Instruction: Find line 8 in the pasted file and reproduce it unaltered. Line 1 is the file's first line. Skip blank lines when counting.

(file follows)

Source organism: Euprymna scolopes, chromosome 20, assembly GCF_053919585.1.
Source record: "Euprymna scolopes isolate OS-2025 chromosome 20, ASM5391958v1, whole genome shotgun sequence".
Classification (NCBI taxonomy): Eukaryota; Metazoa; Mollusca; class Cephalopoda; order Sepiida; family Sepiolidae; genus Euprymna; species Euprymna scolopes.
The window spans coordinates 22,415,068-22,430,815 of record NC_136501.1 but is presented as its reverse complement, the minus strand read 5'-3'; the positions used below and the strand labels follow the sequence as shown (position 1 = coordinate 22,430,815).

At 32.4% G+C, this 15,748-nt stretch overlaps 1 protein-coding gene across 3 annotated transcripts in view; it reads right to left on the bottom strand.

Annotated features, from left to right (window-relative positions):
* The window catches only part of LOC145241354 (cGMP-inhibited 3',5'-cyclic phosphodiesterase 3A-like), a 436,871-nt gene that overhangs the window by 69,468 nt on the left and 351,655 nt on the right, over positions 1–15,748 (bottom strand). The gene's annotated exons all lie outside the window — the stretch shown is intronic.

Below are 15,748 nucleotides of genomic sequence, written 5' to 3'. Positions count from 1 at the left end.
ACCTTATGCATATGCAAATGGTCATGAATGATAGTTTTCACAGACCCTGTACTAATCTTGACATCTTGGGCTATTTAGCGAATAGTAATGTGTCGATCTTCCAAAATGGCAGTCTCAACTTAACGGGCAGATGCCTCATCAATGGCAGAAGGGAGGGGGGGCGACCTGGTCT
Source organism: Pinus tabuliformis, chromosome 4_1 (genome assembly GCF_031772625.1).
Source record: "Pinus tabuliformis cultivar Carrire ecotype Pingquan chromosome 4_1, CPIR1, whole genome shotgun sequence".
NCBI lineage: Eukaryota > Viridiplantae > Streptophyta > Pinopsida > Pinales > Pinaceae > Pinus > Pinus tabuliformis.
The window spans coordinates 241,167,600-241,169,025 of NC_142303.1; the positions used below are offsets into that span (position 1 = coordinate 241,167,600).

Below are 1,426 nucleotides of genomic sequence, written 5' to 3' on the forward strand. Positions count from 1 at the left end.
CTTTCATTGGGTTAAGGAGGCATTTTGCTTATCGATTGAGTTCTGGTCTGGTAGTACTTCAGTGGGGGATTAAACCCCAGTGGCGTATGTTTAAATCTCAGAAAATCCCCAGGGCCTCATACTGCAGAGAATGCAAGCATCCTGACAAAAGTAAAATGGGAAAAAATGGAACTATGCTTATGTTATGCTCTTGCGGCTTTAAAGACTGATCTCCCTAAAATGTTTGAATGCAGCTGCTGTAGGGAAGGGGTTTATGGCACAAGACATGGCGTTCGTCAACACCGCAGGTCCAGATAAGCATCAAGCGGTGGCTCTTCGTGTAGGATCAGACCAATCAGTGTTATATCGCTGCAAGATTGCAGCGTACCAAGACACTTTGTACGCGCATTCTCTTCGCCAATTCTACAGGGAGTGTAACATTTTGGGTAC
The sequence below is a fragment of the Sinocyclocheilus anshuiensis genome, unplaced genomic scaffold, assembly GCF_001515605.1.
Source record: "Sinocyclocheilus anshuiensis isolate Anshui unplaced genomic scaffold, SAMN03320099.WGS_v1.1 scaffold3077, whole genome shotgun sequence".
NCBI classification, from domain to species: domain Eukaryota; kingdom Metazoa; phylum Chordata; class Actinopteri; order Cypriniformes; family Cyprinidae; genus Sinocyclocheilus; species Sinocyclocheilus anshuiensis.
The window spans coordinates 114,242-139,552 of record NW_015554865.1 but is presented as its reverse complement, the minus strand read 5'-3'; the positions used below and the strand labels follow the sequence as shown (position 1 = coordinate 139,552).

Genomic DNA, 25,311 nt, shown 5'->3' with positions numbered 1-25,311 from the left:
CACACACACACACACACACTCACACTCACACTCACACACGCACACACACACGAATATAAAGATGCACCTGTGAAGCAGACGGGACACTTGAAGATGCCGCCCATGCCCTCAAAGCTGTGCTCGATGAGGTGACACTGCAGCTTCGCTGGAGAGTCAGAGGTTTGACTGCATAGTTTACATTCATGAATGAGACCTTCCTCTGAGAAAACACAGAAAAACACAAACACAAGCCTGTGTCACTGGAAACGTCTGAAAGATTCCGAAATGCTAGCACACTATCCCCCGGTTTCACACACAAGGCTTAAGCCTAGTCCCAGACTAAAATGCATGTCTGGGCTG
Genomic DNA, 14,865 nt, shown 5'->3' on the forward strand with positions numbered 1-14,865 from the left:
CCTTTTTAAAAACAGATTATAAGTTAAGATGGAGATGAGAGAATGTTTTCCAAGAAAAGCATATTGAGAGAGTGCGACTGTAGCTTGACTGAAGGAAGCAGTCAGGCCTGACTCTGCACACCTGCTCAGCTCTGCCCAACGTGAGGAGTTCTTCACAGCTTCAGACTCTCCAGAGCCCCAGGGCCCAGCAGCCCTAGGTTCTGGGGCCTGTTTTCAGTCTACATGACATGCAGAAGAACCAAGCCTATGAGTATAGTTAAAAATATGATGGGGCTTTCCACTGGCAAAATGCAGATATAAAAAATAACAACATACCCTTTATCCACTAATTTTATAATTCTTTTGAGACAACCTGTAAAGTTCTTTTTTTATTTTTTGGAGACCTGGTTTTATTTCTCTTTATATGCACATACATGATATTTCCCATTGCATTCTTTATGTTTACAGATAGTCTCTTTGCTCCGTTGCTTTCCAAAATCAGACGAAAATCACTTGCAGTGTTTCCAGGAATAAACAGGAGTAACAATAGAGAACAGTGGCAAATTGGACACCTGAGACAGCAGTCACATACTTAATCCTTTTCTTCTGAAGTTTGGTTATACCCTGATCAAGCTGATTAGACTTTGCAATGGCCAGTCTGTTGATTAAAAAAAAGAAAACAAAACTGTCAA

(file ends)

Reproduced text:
Below are 15,748 nucleotides of genomic sequence, written 5' to 3'. Positions count from 1 at the left end.